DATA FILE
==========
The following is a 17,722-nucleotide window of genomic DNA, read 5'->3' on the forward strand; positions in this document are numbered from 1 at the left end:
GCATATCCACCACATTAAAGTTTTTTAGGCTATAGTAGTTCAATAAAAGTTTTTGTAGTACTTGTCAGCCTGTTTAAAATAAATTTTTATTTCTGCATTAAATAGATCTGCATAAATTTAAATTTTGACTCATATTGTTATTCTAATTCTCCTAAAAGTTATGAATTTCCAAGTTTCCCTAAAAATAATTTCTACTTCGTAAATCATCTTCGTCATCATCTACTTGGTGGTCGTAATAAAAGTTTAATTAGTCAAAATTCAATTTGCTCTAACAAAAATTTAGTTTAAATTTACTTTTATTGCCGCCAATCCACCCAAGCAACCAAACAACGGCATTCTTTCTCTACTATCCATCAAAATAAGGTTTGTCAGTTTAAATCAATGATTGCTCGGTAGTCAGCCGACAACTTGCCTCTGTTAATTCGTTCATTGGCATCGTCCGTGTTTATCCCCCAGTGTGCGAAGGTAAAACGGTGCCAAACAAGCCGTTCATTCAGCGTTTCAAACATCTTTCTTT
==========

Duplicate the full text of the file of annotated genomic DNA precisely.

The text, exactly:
The following is a 17,722-nucleotide window of genomic DNA, read 5'->3' on the forward strand; positions in this document are numbered from 1 at the left end:
GCATATCCACCACATTAAAGTTTTTTAGGCTATAGTAGTTCAATAAAAGTTTTTGTAGTACTTGTCAGCCTGTTTAAAATAAATTTTTATTTCTGCATTAAATAGATCTGCATAAATTTAAATTTTGACTCATATTGTTATTCTAATTCTCCTAAAAGTTATGAATTTCCAAGTTTCCCTAAAAATAATTTCTACTTCGTAAATCATCTTCGTCATCATCTACTTGGTGGTCGTAATAAAAGTTTAATTAGTCAAAATTCAATTTGCTCTAACAAAAATTTAGTTTAAATTTACTTTTATTGCCGCCAATCCACCCAAGCAACCAAACAACGGCATTCTTTCTCTACTATCCATCAAAATAAGGTTTGTCAGTTTAAATCAATGATTGCTCGGTAGTCAGCCGACAACTTGCCTCTGTTAATTCGTTCATTGGCATCGTCCGTGTTTATCCCCCAGTGTGCGAAGGTAAAACGGTGCCAAACAAGCCGTTCATTCAGCGTTTCAAACATCTTTCTTT